Economists polled by The Wall Street Journal believe the U.S. economy is coming off its hottest summer stretch since 2020. But if that proves to be true, then why are Wall Street luminaries like Bill Gross and Bill Ackman warning that a long-expected economic downturn has already begun? Gross even said that a recession could commence before the end of 2023, which is less than three months away.
For better or worse, investors seem to be taking these warnings seriously. They’ve been blamed for helping send Treasury yields lower after the 10-year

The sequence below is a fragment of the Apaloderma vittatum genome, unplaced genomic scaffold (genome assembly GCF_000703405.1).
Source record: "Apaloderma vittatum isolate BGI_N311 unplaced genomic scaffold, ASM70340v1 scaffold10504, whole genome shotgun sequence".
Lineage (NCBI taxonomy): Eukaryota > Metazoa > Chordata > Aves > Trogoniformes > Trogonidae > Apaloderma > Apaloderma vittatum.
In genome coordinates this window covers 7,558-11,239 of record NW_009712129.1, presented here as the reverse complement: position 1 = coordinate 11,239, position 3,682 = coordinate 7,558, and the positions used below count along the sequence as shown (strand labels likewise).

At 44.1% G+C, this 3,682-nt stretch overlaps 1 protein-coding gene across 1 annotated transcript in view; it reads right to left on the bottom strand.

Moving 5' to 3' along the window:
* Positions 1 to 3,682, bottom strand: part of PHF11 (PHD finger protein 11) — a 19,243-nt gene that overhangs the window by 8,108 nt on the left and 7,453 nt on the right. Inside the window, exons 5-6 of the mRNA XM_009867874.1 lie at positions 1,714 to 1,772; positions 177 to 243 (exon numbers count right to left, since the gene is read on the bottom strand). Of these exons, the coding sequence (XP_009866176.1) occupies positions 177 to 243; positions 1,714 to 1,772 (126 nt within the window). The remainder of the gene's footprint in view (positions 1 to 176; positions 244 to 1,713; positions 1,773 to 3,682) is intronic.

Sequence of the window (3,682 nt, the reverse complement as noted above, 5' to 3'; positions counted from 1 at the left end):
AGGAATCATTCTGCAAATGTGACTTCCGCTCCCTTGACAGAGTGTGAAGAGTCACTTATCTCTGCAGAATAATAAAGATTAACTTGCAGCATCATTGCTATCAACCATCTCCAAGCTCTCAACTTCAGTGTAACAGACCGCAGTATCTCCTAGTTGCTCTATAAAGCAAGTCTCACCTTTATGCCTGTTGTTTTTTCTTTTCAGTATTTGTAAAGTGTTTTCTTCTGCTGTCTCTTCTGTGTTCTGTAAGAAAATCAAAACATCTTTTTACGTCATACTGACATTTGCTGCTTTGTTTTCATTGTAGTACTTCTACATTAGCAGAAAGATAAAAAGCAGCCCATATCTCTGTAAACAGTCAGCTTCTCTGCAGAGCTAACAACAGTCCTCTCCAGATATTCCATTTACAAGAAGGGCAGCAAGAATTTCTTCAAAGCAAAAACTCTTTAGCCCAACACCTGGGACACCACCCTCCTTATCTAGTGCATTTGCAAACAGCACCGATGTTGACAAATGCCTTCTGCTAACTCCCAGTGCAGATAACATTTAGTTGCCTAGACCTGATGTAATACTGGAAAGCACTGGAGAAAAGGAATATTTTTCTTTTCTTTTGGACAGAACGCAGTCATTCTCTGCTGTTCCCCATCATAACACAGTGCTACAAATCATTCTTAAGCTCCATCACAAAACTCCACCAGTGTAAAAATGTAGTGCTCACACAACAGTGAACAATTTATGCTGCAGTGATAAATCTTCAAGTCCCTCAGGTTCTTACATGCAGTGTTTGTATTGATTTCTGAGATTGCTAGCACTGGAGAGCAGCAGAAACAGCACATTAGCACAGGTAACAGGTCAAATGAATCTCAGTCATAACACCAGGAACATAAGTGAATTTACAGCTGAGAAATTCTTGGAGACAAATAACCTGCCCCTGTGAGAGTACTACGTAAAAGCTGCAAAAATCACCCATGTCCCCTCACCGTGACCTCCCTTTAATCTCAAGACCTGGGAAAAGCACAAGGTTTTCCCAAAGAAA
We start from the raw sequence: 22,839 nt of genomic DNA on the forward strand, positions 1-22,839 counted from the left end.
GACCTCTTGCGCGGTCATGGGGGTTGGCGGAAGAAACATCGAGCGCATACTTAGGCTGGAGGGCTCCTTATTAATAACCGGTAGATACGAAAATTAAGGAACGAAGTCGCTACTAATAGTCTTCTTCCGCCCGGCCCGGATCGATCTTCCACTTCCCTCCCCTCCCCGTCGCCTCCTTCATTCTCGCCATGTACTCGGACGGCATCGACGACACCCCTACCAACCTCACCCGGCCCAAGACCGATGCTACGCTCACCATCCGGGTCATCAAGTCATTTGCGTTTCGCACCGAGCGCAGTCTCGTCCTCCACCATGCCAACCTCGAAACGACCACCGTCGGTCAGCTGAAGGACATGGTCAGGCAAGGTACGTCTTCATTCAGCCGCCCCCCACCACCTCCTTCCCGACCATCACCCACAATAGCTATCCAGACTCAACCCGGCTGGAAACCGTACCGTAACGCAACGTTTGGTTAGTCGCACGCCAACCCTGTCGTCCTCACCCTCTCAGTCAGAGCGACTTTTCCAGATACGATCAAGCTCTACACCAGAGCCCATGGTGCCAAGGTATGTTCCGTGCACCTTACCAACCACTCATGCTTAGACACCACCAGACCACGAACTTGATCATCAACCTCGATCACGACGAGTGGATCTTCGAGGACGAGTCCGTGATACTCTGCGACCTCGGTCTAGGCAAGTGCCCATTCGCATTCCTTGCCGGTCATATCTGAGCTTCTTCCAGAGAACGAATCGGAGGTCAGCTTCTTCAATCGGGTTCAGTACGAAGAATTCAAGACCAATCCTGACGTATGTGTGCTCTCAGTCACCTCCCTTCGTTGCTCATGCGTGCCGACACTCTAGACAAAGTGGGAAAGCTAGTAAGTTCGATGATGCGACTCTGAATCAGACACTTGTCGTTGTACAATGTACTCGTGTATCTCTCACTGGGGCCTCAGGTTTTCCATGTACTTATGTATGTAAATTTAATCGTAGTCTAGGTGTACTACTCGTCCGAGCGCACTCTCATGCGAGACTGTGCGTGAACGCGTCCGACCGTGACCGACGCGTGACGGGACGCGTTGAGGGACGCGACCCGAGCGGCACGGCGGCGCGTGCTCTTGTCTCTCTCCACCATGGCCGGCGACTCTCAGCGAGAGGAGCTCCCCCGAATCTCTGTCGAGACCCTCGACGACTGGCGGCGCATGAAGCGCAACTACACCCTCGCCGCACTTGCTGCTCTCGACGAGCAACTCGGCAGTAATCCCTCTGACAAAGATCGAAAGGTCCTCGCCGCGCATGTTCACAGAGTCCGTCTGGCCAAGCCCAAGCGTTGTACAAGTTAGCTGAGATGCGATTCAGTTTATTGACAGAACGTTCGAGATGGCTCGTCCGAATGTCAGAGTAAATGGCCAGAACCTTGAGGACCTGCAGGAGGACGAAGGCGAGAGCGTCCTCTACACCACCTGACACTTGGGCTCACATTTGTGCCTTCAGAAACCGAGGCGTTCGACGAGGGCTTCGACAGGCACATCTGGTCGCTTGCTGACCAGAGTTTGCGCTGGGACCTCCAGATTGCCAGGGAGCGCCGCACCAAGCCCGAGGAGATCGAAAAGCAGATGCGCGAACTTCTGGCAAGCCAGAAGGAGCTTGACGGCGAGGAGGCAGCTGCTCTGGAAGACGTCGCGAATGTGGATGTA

briefly pierced 5% on Monday for the first time since 2007. See: Bill Ackman cashes out bet against Treasury bonds as yields hit 16-year highs See: Why Bill Gross expects a U.S. recession to begin by year’s end As investors await the release of U.S. third-quarter GDP data on Thursday, which is expected to show that the economy expanded at a 4.7% pace from the beginning of July through the end of September, some, including former Merrill Lynch economist David Rosenberg, have warned that a “summer bump” in U.S. economic activity is already fading. See: GDP bonanza: U.S. economy may have grown 5% in the third quarter Rosenberg rattled off a litany of evidence to support the case that Wall Street’s hopes for a soft landing have been misplaced, noting that consumers appear to have finally exhausted their pandemic savings as borrowing costs start to bite. That millions of borrowers had to start repaying student loan …